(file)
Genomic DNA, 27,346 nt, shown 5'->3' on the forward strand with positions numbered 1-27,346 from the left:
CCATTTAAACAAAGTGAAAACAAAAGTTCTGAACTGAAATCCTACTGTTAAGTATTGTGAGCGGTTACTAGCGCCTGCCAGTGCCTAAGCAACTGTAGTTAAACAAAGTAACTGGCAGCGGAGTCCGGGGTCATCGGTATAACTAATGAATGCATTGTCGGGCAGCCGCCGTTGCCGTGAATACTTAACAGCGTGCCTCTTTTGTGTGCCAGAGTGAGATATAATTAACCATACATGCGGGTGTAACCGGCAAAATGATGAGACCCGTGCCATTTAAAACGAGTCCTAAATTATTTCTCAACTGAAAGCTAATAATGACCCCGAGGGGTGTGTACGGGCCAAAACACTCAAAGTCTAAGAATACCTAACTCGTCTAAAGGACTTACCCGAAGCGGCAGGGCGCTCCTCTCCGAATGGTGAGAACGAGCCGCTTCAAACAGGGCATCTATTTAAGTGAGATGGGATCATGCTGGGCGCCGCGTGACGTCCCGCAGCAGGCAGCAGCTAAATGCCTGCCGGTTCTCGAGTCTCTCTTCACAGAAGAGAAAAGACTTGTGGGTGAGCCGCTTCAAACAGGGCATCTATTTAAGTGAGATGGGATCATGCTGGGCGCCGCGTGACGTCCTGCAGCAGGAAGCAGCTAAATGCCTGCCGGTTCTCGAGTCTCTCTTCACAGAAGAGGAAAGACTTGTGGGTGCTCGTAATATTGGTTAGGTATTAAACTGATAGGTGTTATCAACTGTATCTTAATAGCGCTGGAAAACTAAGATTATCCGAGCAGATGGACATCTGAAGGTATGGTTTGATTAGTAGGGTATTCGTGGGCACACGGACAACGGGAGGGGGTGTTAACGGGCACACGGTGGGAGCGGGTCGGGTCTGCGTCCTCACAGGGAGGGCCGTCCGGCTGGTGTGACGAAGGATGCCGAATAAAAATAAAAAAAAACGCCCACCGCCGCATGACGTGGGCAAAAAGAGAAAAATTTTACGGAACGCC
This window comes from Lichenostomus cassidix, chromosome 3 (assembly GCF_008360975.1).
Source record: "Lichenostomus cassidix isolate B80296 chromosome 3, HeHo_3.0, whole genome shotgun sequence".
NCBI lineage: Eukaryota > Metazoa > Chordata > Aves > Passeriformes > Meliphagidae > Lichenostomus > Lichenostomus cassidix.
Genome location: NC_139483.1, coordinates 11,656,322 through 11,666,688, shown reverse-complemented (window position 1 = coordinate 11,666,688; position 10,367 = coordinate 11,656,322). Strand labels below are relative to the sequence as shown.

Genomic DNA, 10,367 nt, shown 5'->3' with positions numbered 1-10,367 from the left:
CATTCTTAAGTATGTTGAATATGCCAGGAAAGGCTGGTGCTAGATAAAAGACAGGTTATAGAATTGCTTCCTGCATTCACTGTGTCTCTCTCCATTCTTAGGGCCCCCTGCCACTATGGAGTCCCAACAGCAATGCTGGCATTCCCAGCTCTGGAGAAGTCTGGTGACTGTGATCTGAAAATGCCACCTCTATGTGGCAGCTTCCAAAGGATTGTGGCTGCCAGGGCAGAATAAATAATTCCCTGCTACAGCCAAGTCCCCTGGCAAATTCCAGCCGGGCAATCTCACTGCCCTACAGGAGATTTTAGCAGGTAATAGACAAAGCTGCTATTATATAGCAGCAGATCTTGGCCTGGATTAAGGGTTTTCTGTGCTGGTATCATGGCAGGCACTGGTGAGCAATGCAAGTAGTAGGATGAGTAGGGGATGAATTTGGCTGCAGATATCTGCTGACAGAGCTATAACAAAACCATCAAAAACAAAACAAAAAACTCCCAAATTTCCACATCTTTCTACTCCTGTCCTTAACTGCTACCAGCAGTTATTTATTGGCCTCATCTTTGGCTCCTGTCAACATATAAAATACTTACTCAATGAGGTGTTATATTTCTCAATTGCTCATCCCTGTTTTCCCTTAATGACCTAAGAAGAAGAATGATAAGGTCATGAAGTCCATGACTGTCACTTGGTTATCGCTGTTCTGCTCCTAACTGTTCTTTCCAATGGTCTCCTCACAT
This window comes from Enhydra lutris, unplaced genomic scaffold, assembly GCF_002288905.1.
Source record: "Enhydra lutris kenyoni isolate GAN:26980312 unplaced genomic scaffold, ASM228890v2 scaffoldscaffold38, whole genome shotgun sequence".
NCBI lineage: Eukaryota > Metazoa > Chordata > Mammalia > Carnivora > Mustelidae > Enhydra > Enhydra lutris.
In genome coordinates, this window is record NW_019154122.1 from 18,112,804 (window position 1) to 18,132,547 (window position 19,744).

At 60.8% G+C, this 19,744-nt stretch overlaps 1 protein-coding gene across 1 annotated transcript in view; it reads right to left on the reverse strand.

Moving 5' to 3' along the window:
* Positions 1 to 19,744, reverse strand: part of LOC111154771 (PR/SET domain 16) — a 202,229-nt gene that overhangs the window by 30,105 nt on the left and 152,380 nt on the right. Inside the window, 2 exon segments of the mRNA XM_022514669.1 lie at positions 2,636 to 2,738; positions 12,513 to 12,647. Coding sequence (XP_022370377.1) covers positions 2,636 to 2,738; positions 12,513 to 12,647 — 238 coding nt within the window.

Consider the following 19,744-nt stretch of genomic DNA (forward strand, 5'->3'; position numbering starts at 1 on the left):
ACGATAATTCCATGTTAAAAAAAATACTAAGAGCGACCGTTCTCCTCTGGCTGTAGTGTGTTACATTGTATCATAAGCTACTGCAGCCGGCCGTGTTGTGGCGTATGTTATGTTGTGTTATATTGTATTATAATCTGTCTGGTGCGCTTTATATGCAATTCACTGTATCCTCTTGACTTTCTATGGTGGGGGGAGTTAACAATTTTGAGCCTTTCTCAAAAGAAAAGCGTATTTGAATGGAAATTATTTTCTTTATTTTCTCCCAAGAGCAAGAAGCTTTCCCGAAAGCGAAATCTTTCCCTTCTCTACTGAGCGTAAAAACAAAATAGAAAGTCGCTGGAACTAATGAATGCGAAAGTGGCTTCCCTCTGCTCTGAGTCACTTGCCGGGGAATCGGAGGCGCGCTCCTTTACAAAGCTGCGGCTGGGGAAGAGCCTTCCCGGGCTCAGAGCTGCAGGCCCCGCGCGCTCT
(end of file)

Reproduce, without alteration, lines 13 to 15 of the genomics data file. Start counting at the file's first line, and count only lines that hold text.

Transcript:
At 60.8% G+C, this 19,744-nt stretch overlaps 1 protein-coding gene across 1 annotated transcript in view; it reads right to left on the reverse strand.

Moving 5' to 3' along the window:
* Positions 1 to 19,744, reverse strand: part of LOC111154771 (PR/SET domain 16) — a 202,229-nt gene that overhangs the window by 30,105 nt on the left and 152,380 nt on the right. Inside the window, 2 exon segments of the mRNA XM_022514669.1 lie at positions 2,636 to 2,738; positions 12,513 to 12,647. Coding sequence (XP_022370377.1) covers positions 2,636 to 2,738; positions 12,513 to 12,647 — 238 coding nt within the window.